According to the National Childcare Trust, 60% of women say that childcare is the biggest concern when returning to work. Some of the most common feelings expressed by mothers include guilt and fear that the childcare won’t be good enough.
Finding the right childcare can be a confusing and time consuming process with many things to consider from staff capabilities, parenting philosophy, family life (including the long/unpredictable hours worked!) setting ethos, curriculum and budget to name a few.
Keep an open mind
Although finding Mary Poppins might be difficult (even she had her faults!) the key is to keep an open mind when exploring the different forms of childcare available, and thinking about the needs of you, your child and the wider family.
I have met with many parents who prior discussing their individual needs have been set on having a particular form of childcare, only to realise another form that they hadn’t looked into was a better option for them.
A nanny cares for your child in your own home. They are responsible for providing activities and meals for your child. You can also expect them to do some chores related to the care of your child.
There are many different nanny roles such as live out or live in nannies, nanny housekeepers, PA Nannies, mannies (male nannies) nanny share positions etc….
A full time, live out nanny works between 10-12 hours a day. However, the sector has changed and there is an increasing need for nannies to be flexible in the hours they work.
- Nannies provide one-to-one care for your child in your family home, enabling you to fully dictate what care your child receives, e.g. feeding, sleeping, eating routines; activities you want your child to attend etc…
- The one to one care provided means your child will benefit from plenty of attention and stimulation.
- Having childcare in your home allows your child to adjust more gradually to you returning to work. Your child will be able to enjoy the familiarity and security of being at home with all her own toys and routines.
- Increasingly nannies are gaining childcare qualifications, but this is still an ‘additional benefit’ rather than being essential.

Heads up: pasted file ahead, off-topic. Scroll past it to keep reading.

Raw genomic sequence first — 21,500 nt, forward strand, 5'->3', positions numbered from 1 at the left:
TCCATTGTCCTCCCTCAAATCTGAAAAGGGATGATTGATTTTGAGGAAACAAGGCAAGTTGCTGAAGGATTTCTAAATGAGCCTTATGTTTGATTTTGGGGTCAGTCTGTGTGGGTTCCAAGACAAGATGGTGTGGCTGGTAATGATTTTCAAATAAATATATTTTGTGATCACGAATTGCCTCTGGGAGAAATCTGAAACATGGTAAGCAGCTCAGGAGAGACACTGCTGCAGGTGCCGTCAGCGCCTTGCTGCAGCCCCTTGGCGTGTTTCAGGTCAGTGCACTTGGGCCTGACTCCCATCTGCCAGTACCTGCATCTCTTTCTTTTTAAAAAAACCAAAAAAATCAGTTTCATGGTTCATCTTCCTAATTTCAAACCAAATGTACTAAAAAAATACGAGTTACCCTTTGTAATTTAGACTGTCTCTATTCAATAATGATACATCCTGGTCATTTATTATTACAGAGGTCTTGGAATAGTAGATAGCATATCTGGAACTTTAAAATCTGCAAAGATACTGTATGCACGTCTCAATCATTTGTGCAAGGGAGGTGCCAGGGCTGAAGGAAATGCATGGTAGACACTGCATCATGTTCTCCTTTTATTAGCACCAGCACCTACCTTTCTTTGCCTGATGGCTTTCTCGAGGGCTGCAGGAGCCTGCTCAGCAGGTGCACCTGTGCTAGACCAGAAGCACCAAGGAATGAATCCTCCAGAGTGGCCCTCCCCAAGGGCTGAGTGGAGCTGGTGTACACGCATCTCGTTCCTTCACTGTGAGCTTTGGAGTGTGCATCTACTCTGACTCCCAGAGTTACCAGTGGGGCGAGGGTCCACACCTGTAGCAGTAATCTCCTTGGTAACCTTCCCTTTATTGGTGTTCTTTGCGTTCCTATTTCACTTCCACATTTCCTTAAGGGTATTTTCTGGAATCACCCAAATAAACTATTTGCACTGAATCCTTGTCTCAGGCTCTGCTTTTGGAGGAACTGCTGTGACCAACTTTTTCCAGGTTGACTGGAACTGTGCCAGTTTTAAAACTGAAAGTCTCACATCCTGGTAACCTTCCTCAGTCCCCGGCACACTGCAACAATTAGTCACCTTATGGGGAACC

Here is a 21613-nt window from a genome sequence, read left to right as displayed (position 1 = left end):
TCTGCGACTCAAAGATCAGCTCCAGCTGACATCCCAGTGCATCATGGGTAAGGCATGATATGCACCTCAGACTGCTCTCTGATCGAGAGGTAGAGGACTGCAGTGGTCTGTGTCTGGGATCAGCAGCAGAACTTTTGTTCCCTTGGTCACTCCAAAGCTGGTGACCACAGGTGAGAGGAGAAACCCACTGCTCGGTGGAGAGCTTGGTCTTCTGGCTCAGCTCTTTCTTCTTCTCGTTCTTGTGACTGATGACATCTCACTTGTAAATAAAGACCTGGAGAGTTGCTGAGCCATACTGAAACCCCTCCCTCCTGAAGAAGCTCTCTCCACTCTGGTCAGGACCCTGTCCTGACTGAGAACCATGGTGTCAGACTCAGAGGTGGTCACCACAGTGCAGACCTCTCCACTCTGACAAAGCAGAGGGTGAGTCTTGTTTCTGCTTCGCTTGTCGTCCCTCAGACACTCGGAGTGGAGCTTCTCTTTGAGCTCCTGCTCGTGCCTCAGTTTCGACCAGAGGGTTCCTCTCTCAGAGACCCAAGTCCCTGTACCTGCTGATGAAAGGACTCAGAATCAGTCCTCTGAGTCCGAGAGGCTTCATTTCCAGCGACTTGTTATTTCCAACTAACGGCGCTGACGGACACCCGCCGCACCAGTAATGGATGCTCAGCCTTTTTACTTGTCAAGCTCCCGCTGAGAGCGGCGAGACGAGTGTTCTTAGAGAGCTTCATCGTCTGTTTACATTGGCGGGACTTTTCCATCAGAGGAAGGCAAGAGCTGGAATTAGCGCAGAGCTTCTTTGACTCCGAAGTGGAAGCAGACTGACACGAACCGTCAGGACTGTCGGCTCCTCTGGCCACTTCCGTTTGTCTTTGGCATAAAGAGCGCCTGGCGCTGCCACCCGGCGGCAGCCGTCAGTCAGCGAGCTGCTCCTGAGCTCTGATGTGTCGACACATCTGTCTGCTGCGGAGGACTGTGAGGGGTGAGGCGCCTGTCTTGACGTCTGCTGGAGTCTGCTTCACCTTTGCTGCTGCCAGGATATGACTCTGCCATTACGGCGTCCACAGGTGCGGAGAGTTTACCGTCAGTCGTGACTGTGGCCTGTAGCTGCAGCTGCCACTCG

- Employing a nanny also means your childcare is very flexible. If you work and often have to stay late at short notice, having a nanny will mean your child is at home and in safe hands.
- Although employing a nanny is expensive, it becomes more cost-effective the more children you have.
- Nanny shares, where families share a nanny are becoming an increasingly popular way for families to have the benefits of a nanny at a reduced price. It does however come with its own complications if families have different parenting philosophes, holidays etc…
- If your child is ill, compared to a childminder or nursery, nannies tend to be more flexible in caring for the child, providing a restful environment for the child to get better.
- The most glaring disadvantage of having a nanny is the expense. You are paying someone’s salary, and they are likely to be working a long day. The average annual take-home salary for a live-in nanny in Central London is £26,000, with a Live Out Nanny earning £34,000 (2012 Nannytax Wages Survey)
- Also you will become the nanny’s employer. This means you will have to take on legal responsibilities such as paying tax, national insurance and providing holiday leave.
- Another downside is the lack of a required formal registration process for nannies. They can volunteer to be registered with Ofsted and inspected by the appropriate authority for where they live, but this is not compulsory.
What else to consider?
- Given nannies charge a flat rate even for families of Von Trapp proportions, and childminders charge per child (although some offer sibling discounts of 10 to 30 per cent), the cheaper option will depend on how many children you have and the hours needed.
- Having a contract in place is essential. Examples can be found on the internet or you can find an agency to create a bespoke contract to meet your needs.
- Employing a nanny that has registered with Ofsted will enable parents to claim childcare vouchers. More information on how to do this can be found at www.babyem.co.uk
In the next article I will discuss the pros and cons of Nurseries. There are of course other forms of childcare to consider from Au Pairs to Maternity Nurses, Night Nannies to Nanny Housekeepers.
If you would like support in finding the right childcare to meet your needs, Families Work is a bespoke childcare agency that supports parents to source childcare form nurseries to nannies. All consultants have over 15 years experience consulting within the childcare sector.
About the Author
Emma Dewey is the Director of Families Work, a bespoke childcare consultancy agency that supports companies and parents to balance family and work life. Services include a bespoke childcare search service, maternity coaching, parent workshops as well as a parent trouble shooting service. As a childcare specialist Emma regularly consults for Local Authorities and associations such as the British Association of Au Pairs.